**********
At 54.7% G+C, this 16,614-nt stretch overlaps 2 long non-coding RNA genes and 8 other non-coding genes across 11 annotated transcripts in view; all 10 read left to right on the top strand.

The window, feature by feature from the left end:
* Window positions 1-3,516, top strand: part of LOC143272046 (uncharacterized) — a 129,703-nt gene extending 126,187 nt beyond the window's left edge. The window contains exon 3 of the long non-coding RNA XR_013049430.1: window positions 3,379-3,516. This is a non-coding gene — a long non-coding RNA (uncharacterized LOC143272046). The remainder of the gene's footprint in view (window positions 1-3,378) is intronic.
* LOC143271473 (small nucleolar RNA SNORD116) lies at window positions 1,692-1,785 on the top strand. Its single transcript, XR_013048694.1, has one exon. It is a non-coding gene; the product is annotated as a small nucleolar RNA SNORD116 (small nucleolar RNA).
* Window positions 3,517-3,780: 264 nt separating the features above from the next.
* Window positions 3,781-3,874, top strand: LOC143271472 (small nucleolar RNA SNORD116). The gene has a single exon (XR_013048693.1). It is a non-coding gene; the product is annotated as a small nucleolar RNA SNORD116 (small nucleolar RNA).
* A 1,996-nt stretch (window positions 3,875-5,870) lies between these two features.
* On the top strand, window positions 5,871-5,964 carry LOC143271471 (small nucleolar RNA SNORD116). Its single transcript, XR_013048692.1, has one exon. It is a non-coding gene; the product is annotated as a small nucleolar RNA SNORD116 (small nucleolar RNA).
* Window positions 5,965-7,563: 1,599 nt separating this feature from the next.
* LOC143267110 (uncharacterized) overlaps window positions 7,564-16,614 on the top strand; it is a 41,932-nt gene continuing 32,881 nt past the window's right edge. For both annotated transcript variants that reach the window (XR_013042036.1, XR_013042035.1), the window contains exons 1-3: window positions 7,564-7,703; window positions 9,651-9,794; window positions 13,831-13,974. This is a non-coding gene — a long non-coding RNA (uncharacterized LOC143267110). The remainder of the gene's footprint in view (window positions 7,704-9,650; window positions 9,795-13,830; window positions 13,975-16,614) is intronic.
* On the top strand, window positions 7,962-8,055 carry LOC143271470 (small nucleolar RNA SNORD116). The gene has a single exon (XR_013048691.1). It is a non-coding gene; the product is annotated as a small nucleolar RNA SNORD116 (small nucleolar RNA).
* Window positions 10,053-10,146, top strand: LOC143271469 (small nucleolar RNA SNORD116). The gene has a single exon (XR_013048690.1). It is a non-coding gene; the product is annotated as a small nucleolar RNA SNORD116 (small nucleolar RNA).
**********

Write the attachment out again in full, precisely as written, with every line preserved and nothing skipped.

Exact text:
At 54.7% G+C, this 16,614-nt stretch overlaps 2 long non-coding RNA genes and 8 other non-coding genes across 11 annotated transcripts in view; all 10 read left to right on the top strand.

The window, feature by feature from the left end:
* Window positions 1-3,516, top strand: part of LOC143272046 (uncharacterized) — a 129,703-nt gene extending 126,187 nt beyond the window's left edge. The window contains exon 3 of the long non-coding RNA XR_013049430.1: window positions 3,379-3,516. This is a non-coding gene — a long non-coding RNA (uncharacterized LOC143272046). The remainder of the gene's footprint in view (window positions 1-3,378) is intronic.
* LOC143271473 (small nucleolar RNA SNORD116) lies at window positions 1,692-1,785 on the top strand. Its single transcript, XR_013048694.1, has one exon. It is a non-coding gene; the product is annotated as a small nucleolar RNA SNORD116 (small nucleolar RNA).
* Window positions 3,517-3,780: 264 nt separating the features above from the next.
* Window positions 3,781-3,874, top strand: LOC143271472 (small nucleolar RNA SNORD116). The gene has a single exon (XR_013048693.1). It is a non-coding gene; the product is annotated as a small nucleolar RNA SNORD116 (small nucleolar RNA).
* A 1,996-nt stretch (window positions 3,875-5,870) lies between these two features.
* On the top strand, window positions 5,871-5,964 carry LOC143271471 (small nucleolar RNA SNORD116). Its single transcript, XR_013048692.1, has one exon. It is a non-coding gene; the product is annotated as a small nucleolar RNA SNORD116 (small nucleolar RNA).
* Window positions 5,965-7,563: 1,599 nt separating this feature from the next.
* LOC143267110 (uncharacterized) overlaps window positions 7,564-16,614 on the top strand; it is a 41,932-nt gene continuing 32,881 nt past the window's right edge. For both annotated transcript variants that reach the window (XR_013042036.1, XR_013042035.1), the window contains exons 1-3: window positions 7,564-7,703; window positions 9,651-9,794; window positions 13,831-13,974. This is a non-coding gene — a long non-coding RNA (uncharacterized LOC143267110). The remainder of the gene's footprint in view (window positions 7,704-9,650; window positions 9,795-13,830; window positions 13,975-16,614) is intronic.
* On the top strand, window positions 7,962-8,055 carry LOC143271470 (small nucleolar RNA SNORD116). The gene has a single exon (XR_013048691.1). It is a non-coding gene; the product is annotated as a small nucleolar RNA SNORD116 (small nucleolar RNA).
* Window positions 10,053-10,146, top strand: LOC143271469 (small nucleolar RNA SNORD116). The gene has a single exon (XR_013048690.1). It is a non-coding gene; the product is annotated as a small nucleolar RNA SNORD116 (small nucleolar RNA).